With real estate, pillars tend to be the “niches” you do business in.

As an investor going after motivated house sellers, the niches you’d want to create “pillar” pages/posts on may be the situations sellers are going through:

  • Selling in divorce
  • Selling a flood-damaged house
  • Selling a hoarder house
  • Selling an inherited house (probate)
  • Selling a house that is in a trust
  • Selling fire-damaged property
  • Selling without a real estate agent/realtor
  • Selling a house that needs repairs
  • Selling a house in foreclosure

As a real estate agent going after retail buyers, the niches you’d want to create “pillar” pages/posts on may be situations OR locations your clients want to buy in:

  • Luxury homes for sale in [location]
  • New construction homes or sale in [location]
  • Duplex (or any multi-family) properties for sale in [location]
  • Golf course homes for sale in [location]
  • Bare land for sale in [location]
  • [specific neighborhood] homes for sale in [location]

Supporting Posts (aka Topic Clusters)

A “topic cluster” is a collection of supporting blog posts focusing on specific long-tail keywords related to your primary “pillar” topic.

People are submitting longer, more conversational Google searches. Topic clusters are a way of organizing your blog content so that more of your pages rank well with Google. Following the topic cluster model allows you to rank for these new types of search queries that leads are submitting.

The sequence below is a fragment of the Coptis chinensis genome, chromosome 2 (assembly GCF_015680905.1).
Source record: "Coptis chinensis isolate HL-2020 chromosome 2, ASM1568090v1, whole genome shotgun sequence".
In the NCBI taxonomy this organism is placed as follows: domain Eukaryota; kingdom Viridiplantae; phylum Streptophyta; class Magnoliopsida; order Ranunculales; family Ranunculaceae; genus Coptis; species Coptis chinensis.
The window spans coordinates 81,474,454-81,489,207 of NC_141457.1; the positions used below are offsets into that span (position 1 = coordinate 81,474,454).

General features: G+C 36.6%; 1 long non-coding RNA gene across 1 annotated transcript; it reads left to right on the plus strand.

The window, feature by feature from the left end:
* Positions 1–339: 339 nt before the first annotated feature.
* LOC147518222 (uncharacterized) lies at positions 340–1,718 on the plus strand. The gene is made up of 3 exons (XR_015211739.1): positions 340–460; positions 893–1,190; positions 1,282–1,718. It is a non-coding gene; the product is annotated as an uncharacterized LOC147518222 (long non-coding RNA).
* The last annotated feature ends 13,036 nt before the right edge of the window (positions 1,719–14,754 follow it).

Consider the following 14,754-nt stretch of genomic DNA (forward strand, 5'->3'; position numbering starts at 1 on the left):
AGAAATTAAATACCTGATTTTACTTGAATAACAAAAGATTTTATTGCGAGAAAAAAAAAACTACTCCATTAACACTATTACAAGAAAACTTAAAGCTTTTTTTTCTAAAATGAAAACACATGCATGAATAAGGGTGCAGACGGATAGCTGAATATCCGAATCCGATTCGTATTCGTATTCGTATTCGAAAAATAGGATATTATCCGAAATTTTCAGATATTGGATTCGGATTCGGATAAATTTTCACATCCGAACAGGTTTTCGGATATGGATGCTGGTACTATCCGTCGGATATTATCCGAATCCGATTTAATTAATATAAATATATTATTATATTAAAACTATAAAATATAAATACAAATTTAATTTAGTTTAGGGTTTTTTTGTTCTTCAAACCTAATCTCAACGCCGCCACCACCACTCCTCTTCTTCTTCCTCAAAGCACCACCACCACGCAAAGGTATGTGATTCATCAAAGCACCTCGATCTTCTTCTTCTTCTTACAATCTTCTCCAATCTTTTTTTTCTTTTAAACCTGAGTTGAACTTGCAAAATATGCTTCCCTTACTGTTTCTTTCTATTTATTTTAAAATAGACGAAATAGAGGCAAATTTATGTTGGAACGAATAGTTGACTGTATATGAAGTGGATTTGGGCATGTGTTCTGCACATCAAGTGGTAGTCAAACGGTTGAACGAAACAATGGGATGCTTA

These supporting blog posts help “support” a niche topic page by offering more in-depth information about the nuances of specific keywords related to the main niche topic. The content you create or optimize for these supporting posts should dive deeper into just one area mentioned on the pillar page.

The ideal length for these supporting blog posts is ~ 800 – 1,500 words.

For example, if you have a niche topic page (pillar page) on “Luxury homes for sale in Chicago”, some of your supporting blog posts might be about:

  • The 5 best neighborhoods to buy luxury homes in Chicago
  • How to finance a luxury home in Chicago
  • Famous mansions in Chicago seen in movies
  • Chicago’s richest neighborhoods: Where the Windy City’s millionaires live
  • The best wealthy suburbs of Chicago

ℹ️ Via Hubspot: Learn more about Topic Clusters: The Next Evolution of SEO

Using the Topic Cluster Model

Step #1: Choose the broad topics that you want to rank for

  • As we mentioned earlier, these are the specific niches you are an expert in or the ways you primarily help your clients.

Step #2: Create blog content based on the specific keywords related to those topics

  • One Niche Topic Page (Pillar Page) that is 1k-2k words that broadly covers all the major aspects of the main niche topic
    • “Selling a flood-damaged house in Houston”
      • Briefly discusses the topics below + a great intro and summary/conclusion
      • Each section should link to its related supporting blog post
      • Add the keyword you’re going after into Carrot’s SEO Keyword Rank Tracking tool
  • 3-6 supporting topic blog posts that are 800-1,500 words that dig into each element of the topic deeply
    • “When is a house considered flood-damaged?”
    • “Do I need to fix up a flood-damaged house before I sell it”
    • “Will insurance cover a flood-damaged house in [location]”
    • “Can I still live in a flood-damaged house”

Note: these are examples above. They may or may not be actual articles you’d want to write.

Step #3: Link all of your supporting blog content back up to the main Niche Topic Page

  • …and to each other to create a more robust internal linking strategy that Google will love.
Each color/node represents a separate topic cluster. At the center is a Niche Topic Page (pillar page) + a handful of supporting pages/posts linking to it.

Topic Cluster Example #1: Investor who only operates in Denver, CO